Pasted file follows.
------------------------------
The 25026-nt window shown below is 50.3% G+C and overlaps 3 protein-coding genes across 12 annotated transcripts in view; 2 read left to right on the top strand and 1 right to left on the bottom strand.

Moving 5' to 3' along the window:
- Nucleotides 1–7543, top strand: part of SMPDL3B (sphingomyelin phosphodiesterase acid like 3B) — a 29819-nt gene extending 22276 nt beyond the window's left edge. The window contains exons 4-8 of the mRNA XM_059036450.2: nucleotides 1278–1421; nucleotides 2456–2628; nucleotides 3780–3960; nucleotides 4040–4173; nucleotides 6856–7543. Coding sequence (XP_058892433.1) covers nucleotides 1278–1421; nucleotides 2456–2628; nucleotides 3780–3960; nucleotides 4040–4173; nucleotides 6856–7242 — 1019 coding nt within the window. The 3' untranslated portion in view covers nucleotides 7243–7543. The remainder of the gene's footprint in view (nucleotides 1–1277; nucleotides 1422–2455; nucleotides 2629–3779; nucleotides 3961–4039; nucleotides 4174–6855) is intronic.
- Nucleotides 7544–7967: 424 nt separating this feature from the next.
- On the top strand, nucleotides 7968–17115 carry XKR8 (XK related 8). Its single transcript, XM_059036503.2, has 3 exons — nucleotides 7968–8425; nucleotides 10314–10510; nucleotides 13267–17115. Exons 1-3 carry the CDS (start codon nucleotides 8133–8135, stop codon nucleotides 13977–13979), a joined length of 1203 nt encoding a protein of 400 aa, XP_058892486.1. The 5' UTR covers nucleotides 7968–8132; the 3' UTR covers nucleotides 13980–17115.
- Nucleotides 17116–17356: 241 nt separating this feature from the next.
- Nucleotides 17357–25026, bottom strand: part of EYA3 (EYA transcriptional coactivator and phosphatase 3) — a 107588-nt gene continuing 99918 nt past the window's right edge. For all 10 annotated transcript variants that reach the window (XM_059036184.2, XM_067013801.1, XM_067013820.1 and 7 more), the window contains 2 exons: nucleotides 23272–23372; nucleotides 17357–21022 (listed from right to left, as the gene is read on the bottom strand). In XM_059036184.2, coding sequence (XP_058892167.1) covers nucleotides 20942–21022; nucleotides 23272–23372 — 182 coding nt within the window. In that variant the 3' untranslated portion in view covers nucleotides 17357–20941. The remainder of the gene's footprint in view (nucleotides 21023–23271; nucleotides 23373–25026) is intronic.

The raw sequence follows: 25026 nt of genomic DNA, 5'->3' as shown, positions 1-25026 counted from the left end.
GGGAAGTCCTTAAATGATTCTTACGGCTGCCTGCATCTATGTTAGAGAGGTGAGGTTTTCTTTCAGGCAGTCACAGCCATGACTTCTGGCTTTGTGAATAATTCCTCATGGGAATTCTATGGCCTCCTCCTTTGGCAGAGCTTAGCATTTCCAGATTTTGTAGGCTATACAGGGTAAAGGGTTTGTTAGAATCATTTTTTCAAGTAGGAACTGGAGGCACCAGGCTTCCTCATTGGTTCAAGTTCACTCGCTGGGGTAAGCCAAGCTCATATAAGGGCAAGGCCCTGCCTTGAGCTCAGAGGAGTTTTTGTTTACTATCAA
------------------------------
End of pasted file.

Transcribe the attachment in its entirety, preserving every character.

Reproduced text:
The 25026-nt window shown below is 50.3% G+C and overlaps 3 protein-coding genes across 12 annotated transcripts in view; 2 read left to right on the top strand and 1 right to left on the bottom strand.

Moving 5' to 3' along the window:
- Nucleotides 1–7543, top strand: part of SMPDL3B (sphingomyelin phosphodiesterase acid like 3B) — a 29819-nt gene extending 22276 nt beyond the window's left edge. The window contains exons 4-8 of the mRNA XM_059036450.2: nucleotides 1278–1421; nucleotides 2456–2628; nucleotides 3780–3960; nucleotides 4040–4173; nucleotides 6856–7543. Coding sequence (XP_058892433.1) covers nucleotides 1278–1421; nucleotides 2456–2628; nucleotides 3780–3960; nucleotides 4040–4173; nucleotides 6856–7242 — 1019 coding nt within the window. The 3' untranslated portion in view covers nucleotides 7243–7543. The remainder of the gene's footprint in view (nucleotides 1–1277; nucleotides 1422–2455; nucleotides 2629–3779; nucleotides 3961–4039; nucleotides 4174–6855) is intronic.
- Nucleotides 7544–7967: 424 nt separating this feature from the next.
- On the top strand, nucleotides 7968–17115 carry XKR8 (XK related 8). Its single transcript, XM_059036503.2, has 3 exons — nucleotides 7968–8425; nucleotides 10314–10510; nucleotides 13267–17115. Exons 1-3 carry the CDS (start codon nucleotides 8133–8135, stop codon nucleotides 13977–13979), a joined length of 1203 nt encoding a protein of 400 aa, XP_058892486.1. The 5' UTR covers nucleotides 7968–8132; the 3' UTR covers nucleotides 13980–17115.
- Nucleotides 17116–17356: 241 nt separating this feature from the next.
- Nucleotides 17357–25026, bottom strand: part of EYA3 (EYA transcriptional coactivator and phosphatase 3) — a 107588-nt gene continuing 99918 nt past the window's right edge. For all 10 annotated transcript variants that reach the window (XM_059036184.2, XM_067013801.1, XM_067013820.1 and 7 more), the window contains 2 exons: nucleotides 23272–23372; nucleotides 17357–21022 (listed from right to left, as the gene is read on the bottom strand). In XM_059036184.2, coding sequence (XP_058892167.1) covers nucleotides 20942–21022; nucleotides 23272–23372 — 182 coding nt within the window. In that variant the 3' untranslated portion in view covers nucleotides 17357–20941. The remainder of the gene's footprint in view (nucleotides 21023–23271; nucleotides 23373–25026) is intronic.

The raw sequence follows: 25026 nt of genomic DNA, 5'->3' as shown, positions 1-25026 counted from the left end.
GGGAAGTCCTTAAATGATTCTTACGGCTGCCTGCATCTATGTTAGAGAGGTGAGGTTTTCTTTCAGGCAGTCACAGCCATGACTTCTGGCTTTGTGAATAATTCCTCATGGGAATTCTATGGCCTCCTCCTTTGGCAGAGCTTAGCATTTCCAGATTTTGTAGGCTATACAGGGTAAAGGGTTTGTTAGAATCATTTTTTCAAGTAGGAACTGGAGGCACCAGGCTTCCTCATTGGTTCAAGTTCACTCGCTGGGGTAAGCCAAGCTCATATAAGGGCAAGGCCCTGCCTTGAGCTCAGAGGAGTTTTTGTTTACTATCAA